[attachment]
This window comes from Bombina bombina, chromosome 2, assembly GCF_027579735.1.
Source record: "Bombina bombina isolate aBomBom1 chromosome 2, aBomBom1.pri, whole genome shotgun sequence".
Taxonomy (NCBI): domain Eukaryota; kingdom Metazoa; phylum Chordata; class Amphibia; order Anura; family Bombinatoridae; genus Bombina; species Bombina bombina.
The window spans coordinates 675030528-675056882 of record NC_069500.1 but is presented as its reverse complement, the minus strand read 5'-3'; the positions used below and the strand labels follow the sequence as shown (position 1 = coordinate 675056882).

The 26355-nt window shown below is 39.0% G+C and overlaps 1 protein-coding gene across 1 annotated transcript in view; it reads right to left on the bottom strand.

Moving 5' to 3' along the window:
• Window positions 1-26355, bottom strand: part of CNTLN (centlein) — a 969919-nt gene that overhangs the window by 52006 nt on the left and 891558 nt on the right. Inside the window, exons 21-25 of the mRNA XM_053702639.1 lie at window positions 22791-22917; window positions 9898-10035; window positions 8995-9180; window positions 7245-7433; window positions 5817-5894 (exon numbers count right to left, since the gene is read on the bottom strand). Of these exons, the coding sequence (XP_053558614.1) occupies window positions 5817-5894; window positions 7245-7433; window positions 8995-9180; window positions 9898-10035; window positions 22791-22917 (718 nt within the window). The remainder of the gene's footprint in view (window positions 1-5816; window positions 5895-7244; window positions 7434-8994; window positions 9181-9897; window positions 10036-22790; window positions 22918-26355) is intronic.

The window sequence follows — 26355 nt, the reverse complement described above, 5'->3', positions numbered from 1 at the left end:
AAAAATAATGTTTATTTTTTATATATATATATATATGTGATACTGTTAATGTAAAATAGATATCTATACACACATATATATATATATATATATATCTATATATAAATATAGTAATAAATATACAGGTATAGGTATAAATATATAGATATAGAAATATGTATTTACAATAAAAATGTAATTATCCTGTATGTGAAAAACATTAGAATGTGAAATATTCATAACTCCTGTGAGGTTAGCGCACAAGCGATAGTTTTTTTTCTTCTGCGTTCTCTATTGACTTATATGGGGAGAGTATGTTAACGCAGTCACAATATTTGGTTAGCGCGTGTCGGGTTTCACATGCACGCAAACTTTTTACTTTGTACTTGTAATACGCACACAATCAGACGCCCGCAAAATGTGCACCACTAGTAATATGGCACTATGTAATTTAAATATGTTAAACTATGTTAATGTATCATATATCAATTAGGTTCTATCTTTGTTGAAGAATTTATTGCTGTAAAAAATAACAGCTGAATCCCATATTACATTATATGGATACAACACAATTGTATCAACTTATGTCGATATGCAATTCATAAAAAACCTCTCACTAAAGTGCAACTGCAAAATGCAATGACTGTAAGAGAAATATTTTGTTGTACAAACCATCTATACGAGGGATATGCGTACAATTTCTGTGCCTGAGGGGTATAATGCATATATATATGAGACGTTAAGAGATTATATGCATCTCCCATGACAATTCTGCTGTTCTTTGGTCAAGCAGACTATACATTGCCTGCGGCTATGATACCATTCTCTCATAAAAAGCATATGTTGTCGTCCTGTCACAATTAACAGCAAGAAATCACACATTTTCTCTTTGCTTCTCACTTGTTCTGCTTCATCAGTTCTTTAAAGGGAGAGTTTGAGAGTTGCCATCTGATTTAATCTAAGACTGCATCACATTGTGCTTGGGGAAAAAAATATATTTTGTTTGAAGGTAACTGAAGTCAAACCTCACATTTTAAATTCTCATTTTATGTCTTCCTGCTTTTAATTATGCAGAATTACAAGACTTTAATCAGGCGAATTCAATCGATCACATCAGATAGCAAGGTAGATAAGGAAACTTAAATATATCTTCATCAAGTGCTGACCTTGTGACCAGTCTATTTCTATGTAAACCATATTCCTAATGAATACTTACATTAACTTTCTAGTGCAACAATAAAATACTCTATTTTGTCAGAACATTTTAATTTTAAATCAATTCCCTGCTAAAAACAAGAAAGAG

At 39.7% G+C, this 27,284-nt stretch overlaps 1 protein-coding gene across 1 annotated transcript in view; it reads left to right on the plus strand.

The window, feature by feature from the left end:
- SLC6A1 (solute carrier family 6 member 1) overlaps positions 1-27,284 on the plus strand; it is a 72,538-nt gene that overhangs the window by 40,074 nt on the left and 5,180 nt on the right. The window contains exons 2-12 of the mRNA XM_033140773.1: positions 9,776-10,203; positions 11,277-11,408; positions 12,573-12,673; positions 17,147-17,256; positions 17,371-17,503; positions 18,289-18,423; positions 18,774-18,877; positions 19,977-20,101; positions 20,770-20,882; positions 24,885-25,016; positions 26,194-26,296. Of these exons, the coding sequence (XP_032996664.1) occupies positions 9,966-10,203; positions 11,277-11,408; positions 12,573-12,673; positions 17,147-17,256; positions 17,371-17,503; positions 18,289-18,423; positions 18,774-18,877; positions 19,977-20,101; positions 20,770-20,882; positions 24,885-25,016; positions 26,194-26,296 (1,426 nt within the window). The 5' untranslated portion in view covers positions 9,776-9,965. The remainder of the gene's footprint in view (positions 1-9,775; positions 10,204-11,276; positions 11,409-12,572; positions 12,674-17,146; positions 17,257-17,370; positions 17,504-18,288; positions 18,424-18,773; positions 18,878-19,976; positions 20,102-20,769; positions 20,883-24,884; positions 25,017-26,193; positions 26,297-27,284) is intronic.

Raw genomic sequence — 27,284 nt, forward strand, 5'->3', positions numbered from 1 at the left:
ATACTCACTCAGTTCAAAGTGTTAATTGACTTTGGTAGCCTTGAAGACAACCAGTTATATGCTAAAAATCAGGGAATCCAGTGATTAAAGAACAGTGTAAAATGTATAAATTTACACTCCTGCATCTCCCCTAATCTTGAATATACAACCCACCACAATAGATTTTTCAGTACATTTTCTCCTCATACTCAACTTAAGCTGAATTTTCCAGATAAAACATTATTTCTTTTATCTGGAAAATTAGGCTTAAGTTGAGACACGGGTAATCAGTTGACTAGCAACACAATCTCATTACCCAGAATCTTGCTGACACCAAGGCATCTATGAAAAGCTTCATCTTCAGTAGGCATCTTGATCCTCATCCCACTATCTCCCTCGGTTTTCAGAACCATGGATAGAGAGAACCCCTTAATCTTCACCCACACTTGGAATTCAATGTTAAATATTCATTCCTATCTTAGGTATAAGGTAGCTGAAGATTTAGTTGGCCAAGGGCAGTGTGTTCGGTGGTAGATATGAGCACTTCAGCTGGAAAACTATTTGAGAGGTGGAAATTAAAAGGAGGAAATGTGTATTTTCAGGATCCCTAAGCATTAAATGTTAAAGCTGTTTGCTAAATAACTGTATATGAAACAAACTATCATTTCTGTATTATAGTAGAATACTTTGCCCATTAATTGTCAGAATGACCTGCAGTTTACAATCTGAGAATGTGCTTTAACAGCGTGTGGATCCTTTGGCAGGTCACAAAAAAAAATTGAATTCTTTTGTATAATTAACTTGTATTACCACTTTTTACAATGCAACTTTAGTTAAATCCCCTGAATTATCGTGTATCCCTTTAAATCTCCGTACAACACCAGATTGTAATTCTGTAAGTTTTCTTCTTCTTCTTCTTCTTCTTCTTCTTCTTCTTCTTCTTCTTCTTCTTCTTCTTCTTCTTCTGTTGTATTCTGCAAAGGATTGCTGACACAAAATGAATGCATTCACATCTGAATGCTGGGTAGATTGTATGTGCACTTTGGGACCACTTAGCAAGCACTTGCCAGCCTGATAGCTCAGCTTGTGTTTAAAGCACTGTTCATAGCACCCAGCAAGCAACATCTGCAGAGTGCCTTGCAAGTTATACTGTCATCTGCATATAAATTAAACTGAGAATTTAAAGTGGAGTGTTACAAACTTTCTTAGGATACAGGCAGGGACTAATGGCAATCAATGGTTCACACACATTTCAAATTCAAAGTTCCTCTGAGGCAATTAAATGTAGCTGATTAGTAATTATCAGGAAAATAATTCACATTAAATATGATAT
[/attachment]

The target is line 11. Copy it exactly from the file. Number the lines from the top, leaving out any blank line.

The window, feature by feature from the left end: